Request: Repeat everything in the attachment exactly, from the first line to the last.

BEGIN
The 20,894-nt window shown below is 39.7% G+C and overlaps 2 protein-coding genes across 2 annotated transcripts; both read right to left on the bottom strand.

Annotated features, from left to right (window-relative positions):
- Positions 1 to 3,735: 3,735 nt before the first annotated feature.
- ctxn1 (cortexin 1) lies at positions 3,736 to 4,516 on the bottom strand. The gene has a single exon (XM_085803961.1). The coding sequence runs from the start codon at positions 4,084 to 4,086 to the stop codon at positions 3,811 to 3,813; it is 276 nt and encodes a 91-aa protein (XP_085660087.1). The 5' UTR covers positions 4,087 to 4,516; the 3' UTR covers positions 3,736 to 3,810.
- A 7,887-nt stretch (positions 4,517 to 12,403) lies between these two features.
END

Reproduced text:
The 20,894-nt window shown below is 39.7% G+C and overlaps 2 protein-coding genes across 2 annotated transcripts; both read right to left on the bottom strand.

Annotated features, from left to right (window-relative positions):
- Positions 1 to 3,735: 3,735 nt before the first annotated feature.
- ctxn1 (cortexin 1) lies at positions 3,736 to 4,516 on the bottom strand. The gene has a single exon (XM_085803961.1). The coding sequence runs from the start codon at positions 4,084 to 4,086 to the stop codon at positions 3,811 to 3,813; it is 276 nt and encodes a 91-aa protein (XP_085660087.1). The 5' UTR covers positions 4,087 to 4,516; the 3' UTR covers positions 3,736 to 3,810.
- A 7,887-nt stretch (positions 4,517 to 12,403) lies between these two features.